Journalists are not well-protected from this sort of harassment. Indeed, the increase in page views that trolling brings is quite lucrative in an otherwise difficult economic environment for media.

Trolling leads to self-censorship or worse. Some journalists have quit the field entirely. While the impact of trolling on journalism is only just being assessed, it is likely that the effects will be long-term and negative. The rise of trolls could change the way difficult issues are covered or scare some reporters from covering them at all.

3. Citizen-fed Journalism

As journalists are under increasing pressure to break stories at cyber speeds with fewer supporting resources, the lure of using user-generated content grows. While such content can lead to a scoop, it is also just as likely to be a gateway into misinformation.

Just because something is shared repeatedly on social media does not make it true. Sources aim to deceive for a variety of reasons, some ideological and others just for fun.

Knowing how to verify content shared online is becoming an essential skill for the modern journalist – not just to avoid being duped, but also to break those stories which are really happening. Sites such as the crowd-funded Bellingcat (by and for citizen journalists), aim to verify user-generated content and debunk media myths, but achieving this as a frontline journalist in real-time is challenging.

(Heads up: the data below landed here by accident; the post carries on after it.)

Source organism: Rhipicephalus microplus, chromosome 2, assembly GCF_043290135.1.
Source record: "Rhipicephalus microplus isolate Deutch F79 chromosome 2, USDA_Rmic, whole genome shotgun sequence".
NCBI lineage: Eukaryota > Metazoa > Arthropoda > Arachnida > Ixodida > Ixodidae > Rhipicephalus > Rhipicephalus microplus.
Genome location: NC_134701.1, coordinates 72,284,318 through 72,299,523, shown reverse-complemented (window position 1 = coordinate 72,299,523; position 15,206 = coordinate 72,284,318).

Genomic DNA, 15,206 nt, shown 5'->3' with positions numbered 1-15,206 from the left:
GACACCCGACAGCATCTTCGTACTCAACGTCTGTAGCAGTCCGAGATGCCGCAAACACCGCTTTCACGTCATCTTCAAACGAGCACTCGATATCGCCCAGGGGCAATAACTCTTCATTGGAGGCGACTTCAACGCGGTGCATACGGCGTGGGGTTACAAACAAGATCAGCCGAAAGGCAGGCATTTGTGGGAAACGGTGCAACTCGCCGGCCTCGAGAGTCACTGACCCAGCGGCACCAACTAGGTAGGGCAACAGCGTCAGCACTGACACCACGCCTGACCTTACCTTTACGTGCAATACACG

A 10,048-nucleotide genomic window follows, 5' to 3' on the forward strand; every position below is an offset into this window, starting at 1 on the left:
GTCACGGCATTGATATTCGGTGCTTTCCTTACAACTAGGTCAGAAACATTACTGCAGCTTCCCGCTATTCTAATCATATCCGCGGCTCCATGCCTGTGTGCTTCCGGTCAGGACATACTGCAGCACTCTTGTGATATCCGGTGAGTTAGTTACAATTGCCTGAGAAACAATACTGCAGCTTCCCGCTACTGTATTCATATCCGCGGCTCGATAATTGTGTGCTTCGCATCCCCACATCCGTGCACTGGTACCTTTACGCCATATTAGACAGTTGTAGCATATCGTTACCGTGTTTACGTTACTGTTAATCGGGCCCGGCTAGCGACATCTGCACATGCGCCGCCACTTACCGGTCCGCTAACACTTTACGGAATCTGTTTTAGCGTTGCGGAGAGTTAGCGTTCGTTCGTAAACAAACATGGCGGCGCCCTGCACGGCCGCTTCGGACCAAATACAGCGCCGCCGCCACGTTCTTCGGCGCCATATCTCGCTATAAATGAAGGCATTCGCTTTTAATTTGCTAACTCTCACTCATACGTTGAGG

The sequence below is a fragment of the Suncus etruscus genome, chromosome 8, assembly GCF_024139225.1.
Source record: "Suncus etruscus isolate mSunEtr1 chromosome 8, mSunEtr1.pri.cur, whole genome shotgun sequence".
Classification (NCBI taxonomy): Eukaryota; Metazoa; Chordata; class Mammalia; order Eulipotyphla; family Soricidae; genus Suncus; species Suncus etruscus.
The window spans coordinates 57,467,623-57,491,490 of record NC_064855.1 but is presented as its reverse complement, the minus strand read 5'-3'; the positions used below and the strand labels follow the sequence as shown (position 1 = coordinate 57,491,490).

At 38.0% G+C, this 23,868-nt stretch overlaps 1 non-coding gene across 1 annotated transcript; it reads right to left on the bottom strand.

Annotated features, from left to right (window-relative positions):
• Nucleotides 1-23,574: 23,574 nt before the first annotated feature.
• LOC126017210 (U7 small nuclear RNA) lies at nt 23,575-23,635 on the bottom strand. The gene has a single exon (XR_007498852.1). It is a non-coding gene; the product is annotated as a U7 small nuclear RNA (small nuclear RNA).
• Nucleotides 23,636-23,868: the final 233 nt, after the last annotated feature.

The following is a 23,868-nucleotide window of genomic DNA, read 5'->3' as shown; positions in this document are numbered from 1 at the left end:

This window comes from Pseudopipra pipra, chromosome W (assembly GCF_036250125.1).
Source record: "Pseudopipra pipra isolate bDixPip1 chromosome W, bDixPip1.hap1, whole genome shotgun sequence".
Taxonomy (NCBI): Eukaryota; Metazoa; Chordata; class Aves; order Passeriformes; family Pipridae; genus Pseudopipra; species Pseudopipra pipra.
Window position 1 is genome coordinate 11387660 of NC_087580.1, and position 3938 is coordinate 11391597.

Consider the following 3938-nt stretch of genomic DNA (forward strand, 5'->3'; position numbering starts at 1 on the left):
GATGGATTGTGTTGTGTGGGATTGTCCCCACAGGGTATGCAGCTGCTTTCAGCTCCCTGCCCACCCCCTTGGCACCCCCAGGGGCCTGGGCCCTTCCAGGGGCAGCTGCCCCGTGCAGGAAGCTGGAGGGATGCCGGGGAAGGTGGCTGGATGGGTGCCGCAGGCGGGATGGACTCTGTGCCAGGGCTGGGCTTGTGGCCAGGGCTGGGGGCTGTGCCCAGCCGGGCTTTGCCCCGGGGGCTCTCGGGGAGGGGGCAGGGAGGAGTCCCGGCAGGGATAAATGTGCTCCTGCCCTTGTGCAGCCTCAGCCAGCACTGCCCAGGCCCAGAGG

News of US Airways flight 1549 crash landing broke on Twitter

As the internet connects journalists and audiences, the news process will become an increasingly interactive experience. This shift is fundamentally changing how information is presented and shared.  Through the internet the breaking and sharing of news can be accelerated – and yet also easily distorted. And while online engagement can increase accountability, it can also facilitate the abuse of journalists.

It is certainly an interesting time to be watching the audience watch the journalists watch the audience.

About Author

La Generalista is the online identity of Alicia Wanless – a researcher and practitioner of strategic communications for social change in a Digital Age. Alicia is the director of the Partnership for Countering Influence Operations at the Carnegie Endowment for International Peace. With a growing international multi-stakeholder community, the Partnership aims to foster evidence-based policymaking to counter threats within the information environment. Wanless is currently a PhD Researcher at King’s College London exploring how the information environment can be studied in similar ways to the physical environment. She is also a pre-doctoral fellow at Stanford University’s Center for International Security and Cooperation, and was a tech advisor to Aspen Institute’s Commission on Information Disorder. Her work has been featured in Lawfare, The National Interest, Foreign Policy, and CBC.